My dad and his love for calves and bananas

“Shao morning,” My 16 month old nephew greets the two calves in their vault. They are aged 3 and 2 months.

    The calves having been serving cuteness since their birth. Standing there with big innocent eyes, a splatter of pink on their noses, and their fur- a perfect rendition of black and white together in harmony. Too soon? They haven’t got names yet, we figured calf was enough an identity until they met their chief caretaker-my dad who will then gift them a name that befits them.

       The boy calf cares less about being a good citizen. He is stiflingly catastrophic and it is predictable that there’s a macabre of things the boy will do in his wake. He has to be shackled with a rope right above his calf hoof before they step out of their vaults to go bask in the advancing sun, while he veers towards the serene green grass he loses his calm (pretense calm) and gets all jumpy like a young maasai Moran during a dance battle. He will also try hitting young trees with his 3 month old head. I see the young trees playing back by bouncing back on him and hitting him, he doesn’t like it. He’s likes to the wrong doer not the wronged. So he keeps fighting back even after he is meters away from the young tree which continues to sway-ripples of the wind but that is unknown intellect to the young prince.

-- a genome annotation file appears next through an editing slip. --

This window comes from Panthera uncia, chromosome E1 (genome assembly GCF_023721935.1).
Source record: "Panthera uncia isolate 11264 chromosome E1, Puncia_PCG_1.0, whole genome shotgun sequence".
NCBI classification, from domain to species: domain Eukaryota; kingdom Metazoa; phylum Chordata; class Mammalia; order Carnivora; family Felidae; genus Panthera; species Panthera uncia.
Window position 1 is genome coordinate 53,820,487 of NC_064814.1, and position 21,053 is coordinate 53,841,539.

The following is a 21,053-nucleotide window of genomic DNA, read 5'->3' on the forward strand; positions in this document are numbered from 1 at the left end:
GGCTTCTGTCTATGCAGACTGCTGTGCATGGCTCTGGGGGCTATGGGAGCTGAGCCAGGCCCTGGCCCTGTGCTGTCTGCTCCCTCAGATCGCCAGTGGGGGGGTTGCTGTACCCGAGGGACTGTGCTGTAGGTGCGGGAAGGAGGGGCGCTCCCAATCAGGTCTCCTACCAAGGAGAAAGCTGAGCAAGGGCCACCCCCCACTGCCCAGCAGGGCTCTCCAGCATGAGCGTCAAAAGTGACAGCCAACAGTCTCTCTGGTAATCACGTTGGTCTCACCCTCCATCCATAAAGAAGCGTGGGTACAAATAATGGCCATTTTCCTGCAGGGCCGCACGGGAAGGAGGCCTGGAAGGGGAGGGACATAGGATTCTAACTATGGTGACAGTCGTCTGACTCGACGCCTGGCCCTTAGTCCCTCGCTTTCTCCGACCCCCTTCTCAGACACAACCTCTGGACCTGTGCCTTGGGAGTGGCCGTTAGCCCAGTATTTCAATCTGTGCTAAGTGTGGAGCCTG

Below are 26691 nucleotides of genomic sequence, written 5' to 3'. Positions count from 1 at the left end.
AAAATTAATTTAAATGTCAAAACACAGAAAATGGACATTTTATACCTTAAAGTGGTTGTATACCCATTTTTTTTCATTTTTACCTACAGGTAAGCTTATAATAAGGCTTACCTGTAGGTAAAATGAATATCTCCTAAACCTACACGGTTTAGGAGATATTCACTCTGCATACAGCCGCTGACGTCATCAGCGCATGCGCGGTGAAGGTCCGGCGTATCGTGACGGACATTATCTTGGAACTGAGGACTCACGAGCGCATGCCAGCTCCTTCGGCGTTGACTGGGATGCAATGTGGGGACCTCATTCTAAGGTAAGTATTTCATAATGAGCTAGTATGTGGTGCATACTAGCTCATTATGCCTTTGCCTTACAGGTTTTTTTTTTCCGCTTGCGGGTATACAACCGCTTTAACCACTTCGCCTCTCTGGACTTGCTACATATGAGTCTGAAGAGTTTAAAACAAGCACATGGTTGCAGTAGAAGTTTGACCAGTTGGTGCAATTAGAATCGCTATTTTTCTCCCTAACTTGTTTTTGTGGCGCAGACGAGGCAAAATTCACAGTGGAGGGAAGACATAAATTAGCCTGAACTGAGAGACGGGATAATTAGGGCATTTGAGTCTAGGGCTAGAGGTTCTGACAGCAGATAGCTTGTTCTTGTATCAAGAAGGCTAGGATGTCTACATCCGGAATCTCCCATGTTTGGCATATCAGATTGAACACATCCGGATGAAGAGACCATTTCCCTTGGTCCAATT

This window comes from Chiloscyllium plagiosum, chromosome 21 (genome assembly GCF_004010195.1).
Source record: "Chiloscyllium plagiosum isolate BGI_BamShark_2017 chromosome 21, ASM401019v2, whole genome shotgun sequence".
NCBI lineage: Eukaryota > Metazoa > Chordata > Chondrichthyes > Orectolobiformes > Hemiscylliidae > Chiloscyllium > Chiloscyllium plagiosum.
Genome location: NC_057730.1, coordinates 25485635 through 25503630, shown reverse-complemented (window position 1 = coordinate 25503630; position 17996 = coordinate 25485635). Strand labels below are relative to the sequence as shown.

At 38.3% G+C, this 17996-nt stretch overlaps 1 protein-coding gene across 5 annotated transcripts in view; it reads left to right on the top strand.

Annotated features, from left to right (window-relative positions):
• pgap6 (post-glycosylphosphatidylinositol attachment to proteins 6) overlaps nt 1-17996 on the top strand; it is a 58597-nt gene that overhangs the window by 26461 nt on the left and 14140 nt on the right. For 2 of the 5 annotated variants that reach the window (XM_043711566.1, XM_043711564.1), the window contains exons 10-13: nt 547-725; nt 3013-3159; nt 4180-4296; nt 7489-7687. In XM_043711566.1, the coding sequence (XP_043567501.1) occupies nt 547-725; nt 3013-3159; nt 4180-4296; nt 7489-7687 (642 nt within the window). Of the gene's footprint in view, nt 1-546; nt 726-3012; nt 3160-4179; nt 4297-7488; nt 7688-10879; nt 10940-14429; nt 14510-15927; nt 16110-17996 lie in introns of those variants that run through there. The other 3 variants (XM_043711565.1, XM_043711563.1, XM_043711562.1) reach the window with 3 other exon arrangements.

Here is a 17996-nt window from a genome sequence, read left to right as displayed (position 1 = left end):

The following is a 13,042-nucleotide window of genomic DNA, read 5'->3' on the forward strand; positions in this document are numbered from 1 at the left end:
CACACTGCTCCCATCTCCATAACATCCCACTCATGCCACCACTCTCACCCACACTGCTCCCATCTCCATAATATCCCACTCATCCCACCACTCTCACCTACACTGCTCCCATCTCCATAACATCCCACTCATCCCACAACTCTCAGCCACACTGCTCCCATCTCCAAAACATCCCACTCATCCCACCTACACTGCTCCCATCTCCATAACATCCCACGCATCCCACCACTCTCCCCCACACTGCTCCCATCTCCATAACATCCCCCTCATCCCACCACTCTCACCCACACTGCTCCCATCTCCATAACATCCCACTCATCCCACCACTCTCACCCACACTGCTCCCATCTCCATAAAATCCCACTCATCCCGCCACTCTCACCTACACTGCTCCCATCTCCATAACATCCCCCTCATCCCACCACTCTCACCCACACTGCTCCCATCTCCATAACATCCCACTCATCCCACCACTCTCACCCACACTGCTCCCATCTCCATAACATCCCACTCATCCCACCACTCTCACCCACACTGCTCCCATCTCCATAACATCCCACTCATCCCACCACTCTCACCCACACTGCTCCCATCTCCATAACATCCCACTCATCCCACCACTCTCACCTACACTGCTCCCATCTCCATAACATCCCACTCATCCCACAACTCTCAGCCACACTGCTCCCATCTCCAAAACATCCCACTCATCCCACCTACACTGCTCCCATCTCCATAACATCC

His sister is poise and nonchalant. I call them brother and sister because they stem from the same father, artificial insemination, plus they kinda look alike so…

The girl calf is a good calf. Her mother must be delivering a character and self-love spiel in her talks of the today woman because that little girl is pure ivory. I think the conversation happens somewhere between the cow language of moo! Which we evolved humans can’t decode.

Moo,” The mama cow tells her daughter [Let’s harmonize the routine together baby]

“Mooooooooooo,” they say together [Don’t forget to pray when you wake up. Always lick your fur early in the morning.  Be kind to all, even the humans. ]

“Good girl.” The mama cow says pleased.

I can tell the girl calf has dreams and aspirations of being a good calf when she grows up. She is calm like Buddhist until she sees her brother running wild and having fun. Oh brothers! She throws caution to the wind and rejoices in the newly found freedom.

      With this lock down my father has been reduced and subdued to only seeing the calves on whats’app through photos I send him. He had gone back to Nairobi for work unaware of the brewing storm of COVID-19 that would cause a lock down and him unable to see his soon to be born calves. Obviously for the intolerably state of being we blame president Uhuru, not the disease rummaging our streets threatening to claim lives. No. It’s all on Uhuru. If we had the might (the will is already in place) we’d grab his shirtsleeve, whisper some few bible verses and brutalize him into opening the gates of normalcy.